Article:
By Beth Lawrence, The Sylva Herald

Jackson County Finance Director Darlene Fox said the COVID-19 pandemic has not affected the county’s ability to put together a budget, but it may impact the final outcome.

All departments and organizations have submitted their projected budgets and made financial requests despite having to adapt to new methods of operation due to the pandemic.

“A few were delayed but in by the time I needed to process for budget reports,” Fox said. “I have extended the deadline for a few nonprofits to have their applications submitted.”

Despite the delays, preparation of the budget is on schedule and department meetings began this week.

The Board of Commissioners will have a first look at the budget, including requests and projects on May 12. The completed budget should be submitted to the board by June 1.

The state has made provisions for counties to pass interim budgets if needed, but Fox believes Jackson’s budget will be ready by the June 30 deadline.

Fox and County Manager Don Adams, who is working part time while recovering from a health issue, consider a number of components when creating the budget.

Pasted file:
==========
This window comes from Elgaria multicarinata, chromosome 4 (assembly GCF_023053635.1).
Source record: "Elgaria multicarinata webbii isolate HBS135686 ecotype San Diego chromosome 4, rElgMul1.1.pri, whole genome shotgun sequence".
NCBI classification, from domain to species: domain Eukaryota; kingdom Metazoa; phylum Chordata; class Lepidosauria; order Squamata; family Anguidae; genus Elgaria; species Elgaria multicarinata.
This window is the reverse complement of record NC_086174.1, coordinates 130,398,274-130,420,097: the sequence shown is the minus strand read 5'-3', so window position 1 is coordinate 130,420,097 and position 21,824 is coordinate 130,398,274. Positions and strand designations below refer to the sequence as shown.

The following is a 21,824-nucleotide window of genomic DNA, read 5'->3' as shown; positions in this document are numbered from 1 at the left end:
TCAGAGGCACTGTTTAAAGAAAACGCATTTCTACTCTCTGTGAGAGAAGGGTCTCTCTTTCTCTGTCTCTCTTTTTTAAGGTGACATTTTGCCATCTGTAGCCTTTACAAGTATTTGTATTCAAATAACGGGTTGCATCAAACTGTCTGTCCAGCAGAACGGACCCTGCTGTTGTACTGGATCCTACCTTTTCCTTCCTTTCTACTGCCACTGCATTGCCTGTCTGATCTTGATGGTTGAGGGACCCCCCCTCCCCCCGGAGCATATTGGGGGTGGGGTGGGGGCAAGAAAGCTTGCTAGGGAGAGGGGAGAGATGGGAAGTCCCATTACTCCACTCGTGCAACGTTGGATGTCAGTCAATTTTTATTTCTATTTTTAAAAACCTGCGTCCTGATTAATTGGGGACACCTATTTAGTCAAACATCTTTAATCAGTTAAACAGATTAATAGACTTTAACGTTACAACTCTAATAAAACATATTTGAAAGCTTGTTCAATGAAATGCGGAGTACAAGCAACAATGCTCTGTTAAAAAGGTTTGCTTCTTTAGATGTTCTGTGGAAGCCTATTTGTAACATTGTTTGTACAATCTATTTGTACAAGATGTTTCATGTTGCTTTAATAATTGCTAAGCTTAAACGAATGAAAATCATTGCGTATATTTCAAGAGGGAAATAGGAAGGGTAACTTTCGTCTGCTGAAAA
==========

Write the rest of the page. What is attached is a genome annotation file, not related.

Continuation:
“We look at the requests from our departments and agencies, look at revenues over the past several years, and any current situations that may have an impact on the revenues,” Fox said.

They also consider appeals for department or agency funding based on how that entity impacts the county and its residents along with whether there is money in the budget to fund the program, budget increase or request for financial support.

When making those decisions this year, the county will need to consider the impact the COVID-19 pandemic has on the county’s coffers.

“I expect to see a decline in sales tax revenue and fees,” Fox said. “Some items may have to be delayed until we see the total impact.”

She also expects to see reductions in the amount of certain fees coming in.

Property taxes may also be impacted in the next year. 

“The current year property tax revenue is at 99.05 percent of the budgeted amount; at this point, I think the property tax revenue will be fine,” she said. “The bills will go out in August and won’t be considered past due until the first of January.”

When deciding what to fund, decision-makers would likely cancel capital projects or decline to fund new programs. Some may only need to be delayed a few months until the full impact of the pandemic is known.

Jackson County is fortunate that there is money in the fund balance to offset some of the losses, Fox said.